Avalance Magazine


Avalanche was a New York–based art magazine founded and edited by Willoughby Sharp and Liza Béar from 1970 to 1976. The magazine was unique in its emphasis on the perspective of the artist rather than critics, focusing particularly on conceptual art and new forms then emerging in the United States and Europe. The magazine was notable for its rich photographic documentation of work known for its ephemeral nature.

Avalanche presented the work of dozens of up-and-coming artists, often before they had solo exhibitions in physical galleries and museums. The pages of Avalanche served, in essence, as a two-dimensional exhibition space. Béar and Sharp introduced their readers to artists like Walter De Maria, George Trakas, Lowell Darling, Jannis Kounellis, Chris Burden, Barbara Dilley, Franz Erhard Walther, Vito Acconci, William Wegman, Jack Smith, Laurie Anderson, Rita Myers, and Meredith Monk. It is also worth noting that Avalanche intentionally featured a large number of women sculptors and performance artists, especially in the later issues. Notable women artists found in the pages of Avalanche include: Joan Jonas, Alice Aycock, Trisha Brown, Colleen Fitzgibbon, and Hanne Darboven.

Each issue included artist interviews, extensive photographic spreads, and textual documents of various artists’ works. Additionally, each issue (except for issues no. 6 and no. 9) included a “Rumbles” section, which promoted and described current art world events as well as recent publications and artist messages. The magazine also exposed the social environment in which Avalanche artists circulated. For example, several issues include advertisements for popular watering holes and eateries for the growing New York art community. Downtown institutions like Max’s Kansas City, Fanelli’s, and FOOD, the cooperative conceptual art restaurant founded by Caroline Goodden, Tina Girouard, Suzanne Harris and Gordon Matta-Clark, all had an advertising presence in the magazine. Béar and Sharp also chose to include some political content in the pages of Avalanche. Questions surrounding artist rights and institutional practices were of particular concern. Issue number eight, for example, discussed its support of a 1973 union strike at The Museum of Modern Art.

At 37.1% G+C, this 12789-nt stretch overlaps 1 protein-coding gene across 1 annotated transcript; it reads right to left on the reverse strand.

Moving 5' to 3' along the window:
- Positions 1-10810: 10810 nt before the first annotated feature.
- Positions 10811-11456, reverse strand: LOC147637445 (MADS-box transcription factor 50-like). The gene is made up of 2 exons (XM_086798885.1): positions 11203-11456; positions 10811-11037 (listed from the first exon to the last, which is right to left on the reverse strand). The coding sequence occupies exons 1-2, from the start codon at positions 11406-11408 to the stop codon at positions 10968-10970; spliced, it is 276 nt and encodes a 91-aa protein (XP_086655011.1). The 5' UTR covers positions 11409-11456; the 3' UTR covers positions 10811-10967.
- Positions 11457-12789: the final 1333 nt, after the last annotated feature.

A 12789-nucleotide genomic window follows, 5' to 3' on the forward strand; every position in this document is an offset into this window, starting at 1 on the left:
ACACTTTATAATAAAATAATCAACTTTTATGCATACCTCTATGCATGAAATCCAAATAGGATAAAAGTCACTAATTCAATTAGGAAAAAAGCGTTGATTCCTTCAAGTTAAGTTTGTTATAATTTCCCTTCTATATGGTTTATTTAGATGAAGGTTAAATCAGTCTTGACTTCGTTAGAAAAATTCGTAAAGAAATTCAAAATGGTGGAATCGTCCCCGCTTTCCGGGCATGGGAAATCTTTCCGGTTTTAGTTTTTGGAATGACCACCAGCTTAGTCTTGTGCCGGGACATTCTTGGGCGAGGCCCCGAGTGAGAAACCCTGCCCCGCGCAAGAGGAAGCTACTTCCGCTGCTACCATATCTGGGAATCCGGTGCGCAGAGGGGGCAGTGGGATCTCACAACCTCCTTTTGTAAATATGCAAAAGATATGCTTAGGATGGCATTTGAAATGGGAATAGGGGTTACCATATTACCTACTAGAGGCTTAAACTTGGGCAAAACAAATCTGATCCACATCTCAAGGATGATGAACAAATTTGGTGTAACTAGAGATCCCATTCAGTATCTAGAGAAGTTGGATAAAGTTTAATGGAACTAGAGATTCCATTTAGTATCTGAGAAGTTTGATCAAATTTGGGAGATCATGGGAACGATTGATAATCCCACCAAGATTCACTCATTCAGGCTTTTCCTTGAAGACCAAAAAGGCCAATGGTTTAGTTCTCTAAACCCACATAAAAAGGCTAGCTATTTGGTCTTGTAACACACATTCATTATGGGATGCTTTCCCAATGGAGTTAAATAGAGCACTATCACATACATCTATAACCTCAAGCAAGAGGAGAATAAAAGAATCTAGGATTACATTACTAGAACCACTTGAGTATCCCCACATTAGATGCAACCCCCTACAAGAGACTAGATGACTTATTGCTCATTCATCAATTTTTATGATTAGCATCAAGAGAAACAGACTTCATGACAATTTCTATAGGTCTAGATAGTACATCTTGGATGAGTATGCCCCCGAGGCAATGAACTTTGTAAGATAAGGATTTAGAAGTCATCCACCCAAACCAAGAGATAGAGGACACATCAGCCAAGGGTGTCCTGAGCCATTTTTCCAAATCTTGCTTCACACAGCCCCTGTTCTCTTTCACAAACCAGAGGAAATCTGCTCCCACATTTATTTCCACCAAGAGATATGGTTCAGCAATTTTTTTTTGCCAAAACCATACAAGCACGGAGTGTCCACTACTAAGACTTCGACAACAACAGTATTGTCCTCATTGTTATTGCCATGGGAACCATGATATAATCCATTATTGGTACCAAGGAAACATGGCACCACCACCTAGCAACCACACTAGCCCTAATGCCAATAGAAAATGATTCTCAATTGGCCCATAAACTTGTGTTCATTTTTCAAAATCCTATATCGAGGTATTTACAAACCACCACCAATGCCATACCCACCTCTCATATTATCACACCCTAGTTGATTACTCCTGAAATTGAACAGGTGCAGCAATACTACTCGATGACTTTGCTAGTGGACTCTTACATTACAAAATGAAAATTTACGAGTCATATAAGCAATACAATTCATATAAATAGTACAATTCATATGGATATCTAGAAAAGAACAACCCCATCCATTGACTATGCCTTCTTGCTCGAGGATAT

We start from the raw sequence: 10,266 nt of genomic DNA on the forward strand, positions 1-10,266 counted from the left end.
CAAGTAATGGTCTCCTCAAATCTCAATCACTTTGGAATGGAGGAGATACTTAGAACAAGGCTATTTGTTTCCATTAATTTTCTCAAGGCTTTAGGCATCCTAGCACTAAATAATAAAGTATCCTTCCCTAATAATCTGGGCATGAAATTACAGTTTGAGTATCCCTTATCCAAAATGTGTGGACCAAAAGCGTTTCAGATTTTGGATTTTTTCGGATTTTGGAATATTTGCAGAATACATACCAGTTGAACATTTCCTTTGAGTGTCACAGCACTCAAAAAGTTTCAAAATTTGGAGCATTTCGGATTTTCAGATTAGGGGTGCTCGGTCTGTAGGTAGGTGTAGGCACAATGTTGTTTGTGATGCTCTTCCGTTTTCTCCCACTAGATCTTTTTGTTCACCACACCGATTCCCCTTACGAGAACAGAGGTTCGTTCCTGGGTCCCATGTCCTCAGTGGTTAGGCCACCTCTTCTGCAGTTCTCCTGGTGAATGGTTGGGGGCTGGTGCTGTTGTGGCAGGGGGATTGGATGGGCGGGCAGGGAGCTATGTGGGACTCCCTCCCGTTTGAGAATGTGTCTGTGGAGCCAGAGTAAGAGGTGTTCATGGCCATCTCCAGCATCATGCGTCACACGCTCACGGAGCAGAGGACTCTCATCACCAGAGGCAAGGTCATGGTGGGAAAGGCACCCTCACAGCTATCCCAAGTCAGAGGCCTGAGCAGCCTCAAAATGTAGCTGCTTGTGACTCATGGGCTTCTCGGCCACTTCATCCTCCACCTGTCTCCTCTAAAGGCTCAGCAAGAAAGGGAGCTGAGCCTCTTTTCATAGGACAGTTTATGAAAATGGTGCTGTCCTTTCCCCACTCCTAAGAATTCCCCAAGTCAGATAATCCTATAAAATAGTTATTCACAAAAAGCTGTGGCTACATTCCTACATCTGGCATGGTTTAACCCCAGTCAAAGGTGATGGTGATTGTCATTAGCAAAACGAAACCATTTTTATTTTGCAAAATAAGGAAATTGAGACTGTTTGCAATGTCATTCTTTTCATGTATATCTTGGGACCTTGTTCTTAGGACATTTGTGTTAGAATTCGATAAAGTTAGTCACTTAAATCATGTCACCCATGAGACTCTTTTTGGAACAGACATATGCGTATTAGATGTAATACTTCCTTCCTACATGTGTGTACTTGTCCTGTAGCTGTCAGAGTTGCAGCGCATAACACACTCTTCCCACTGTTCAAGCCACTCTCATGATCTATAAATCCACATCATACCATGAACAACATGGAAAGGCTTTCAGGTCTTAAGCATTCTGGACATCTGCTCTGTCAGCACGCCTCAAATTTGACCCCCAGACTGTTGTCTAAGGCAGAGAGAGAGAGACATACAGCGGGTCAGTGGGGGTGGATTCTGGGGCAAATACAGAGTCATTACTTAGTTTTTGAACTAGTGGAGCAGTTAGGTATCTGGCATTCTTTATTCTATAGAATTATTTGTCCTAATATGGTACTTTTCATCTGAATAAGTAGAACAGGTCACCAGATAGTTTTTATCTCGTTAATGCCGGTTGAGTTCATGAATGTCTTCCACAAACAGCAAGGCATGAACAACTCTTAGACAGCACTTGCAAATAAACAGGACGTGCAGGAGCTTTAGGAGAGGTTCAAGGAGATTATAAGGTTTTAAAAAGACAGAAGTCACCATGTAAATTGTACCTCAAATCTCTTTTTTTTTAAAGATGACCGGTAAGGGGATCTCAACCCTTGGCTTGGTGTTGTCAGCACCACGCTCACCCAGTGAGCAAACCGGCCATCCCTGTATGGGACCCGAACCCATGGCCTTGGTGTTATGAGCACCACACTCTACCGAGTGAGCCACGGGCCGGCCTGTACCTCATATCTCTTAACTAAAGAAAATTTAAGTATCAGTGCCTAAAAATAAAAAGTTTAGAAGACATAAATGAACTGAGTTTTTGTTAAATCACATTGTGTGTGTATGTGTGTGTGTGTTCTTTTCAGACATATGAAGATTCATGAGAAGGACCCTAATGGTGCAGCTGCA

The thirteenth and final issue of Avalanche was published in the summer of 1976. Production ceased largely due to finacial strains. Béar and Sharp were transparent about the magazine’s economic troubles by choosing to reproduce a page of their ledger book on its final cover.